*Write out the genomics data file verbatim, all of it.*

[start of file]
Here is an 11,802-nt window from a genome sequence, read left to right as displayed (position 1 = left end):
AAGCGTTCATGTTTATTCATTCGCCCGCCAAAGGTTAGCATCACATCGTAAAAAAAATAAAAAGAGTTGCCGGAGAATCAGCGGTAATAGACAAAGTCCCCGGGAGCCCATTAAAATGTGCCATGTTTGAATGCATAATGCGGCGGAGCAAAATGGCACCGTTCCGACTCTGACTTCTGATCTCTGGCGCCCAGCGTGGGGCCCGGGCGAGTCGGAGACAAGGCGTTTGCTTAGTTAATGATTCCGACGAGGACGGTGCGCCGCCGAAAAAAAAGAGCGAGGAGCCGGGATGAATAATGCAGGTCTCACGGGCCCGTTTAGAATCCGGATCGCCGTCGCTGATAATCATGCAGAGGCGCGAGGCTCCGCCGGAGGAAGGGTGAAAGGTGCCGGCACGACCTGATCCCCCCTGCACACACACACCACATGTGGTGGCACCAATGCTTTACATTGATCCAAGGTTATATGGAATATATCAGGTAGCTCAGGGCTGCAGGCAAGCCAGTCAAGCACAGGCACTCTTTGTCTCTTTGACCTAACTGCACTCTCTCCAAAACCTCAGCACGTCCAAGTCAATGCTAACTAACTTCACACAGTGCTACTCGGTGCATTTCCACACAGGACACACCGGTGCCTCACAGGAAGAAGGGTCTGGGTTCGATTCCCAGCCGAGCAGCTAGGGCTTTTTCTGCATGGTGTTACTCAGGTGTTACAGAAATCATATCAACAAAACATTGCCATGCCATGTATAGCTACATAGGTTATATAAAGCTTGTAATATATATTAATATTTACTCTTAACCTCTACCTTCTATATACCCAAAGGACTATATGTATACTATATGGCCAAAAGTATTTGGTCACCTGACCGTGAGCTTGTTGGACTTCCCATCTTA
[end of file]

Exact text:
Here is an 11,802-nt window from a genome sequence, read left to right as displayed (position 1 = left end):
AAGCGTTCATGTTTATTCATTCGCCCGCCAAAGGTTAGCATCACATCGTAAAAAAAATAAAAAGAGTTGCCGGAGAATCAGCGGTAATAGACAAAGTCCCCGGGAGCCCATTAAAATGTGCCATGTTTGAATGCATAATGCGGCGGAGCAAAATGGCACCGTTCCGACTCTGACTTCTGATCTCTGGCGCCCAGCGTGGGGCCCGGGCGAGTCGGAGACAAGGCGTTTGCTTAGTTAATGATTCCGACGAGGACGGTGCGCCGCCGAAAAAAAAGAGCGAGGAGCCGGGATGAATAATGCAGGTCTCACGGGCCCGTTTAGAATCCGGATCGCCGTCGCTGATAATCATGCAGAGGCGCGAGGCTCCGCCGGAGGAAGGGTGAAAGGTGCCGGCACGACCTGATCCCCCCTGCACACACACACCACATGTGGTGGCACCAATGCTTTACATTGATCCAAGGTTATATGGAATATATCAGGTAGCTCAGGGCTGCAGGCAAGCCAGTCAAGCACAGGCACTCTTTGTCTCTTTGACCTAACTGCACTCTCTCCAAAACCTCAGCACGTCCAAGTCAATGCTAACTAACTTCACACAGTGCTACTCGGTGCATTTCCACACAGGACACACCGGTGCCTCACAGGAAGAAGGGTCTGGGTTCGATTCCCAGCCGAGCAGCTAGGGCTTTTTCTGCATGGTGTTACTCAGGTGTTACAGAAATCATATCAACAAAACATTGCCATGCCATGTATAGCTACATAGGTTATATAAAGCTTGTAATATATATTAATATTTACTCTTAACCTCTACCTTCTATATACCCAAAGGACTATATGTATACTATATGGCCAAAAGTATTTGGTCACCTGACCGTGAGCTTGTTGGACTTCCCATCTTA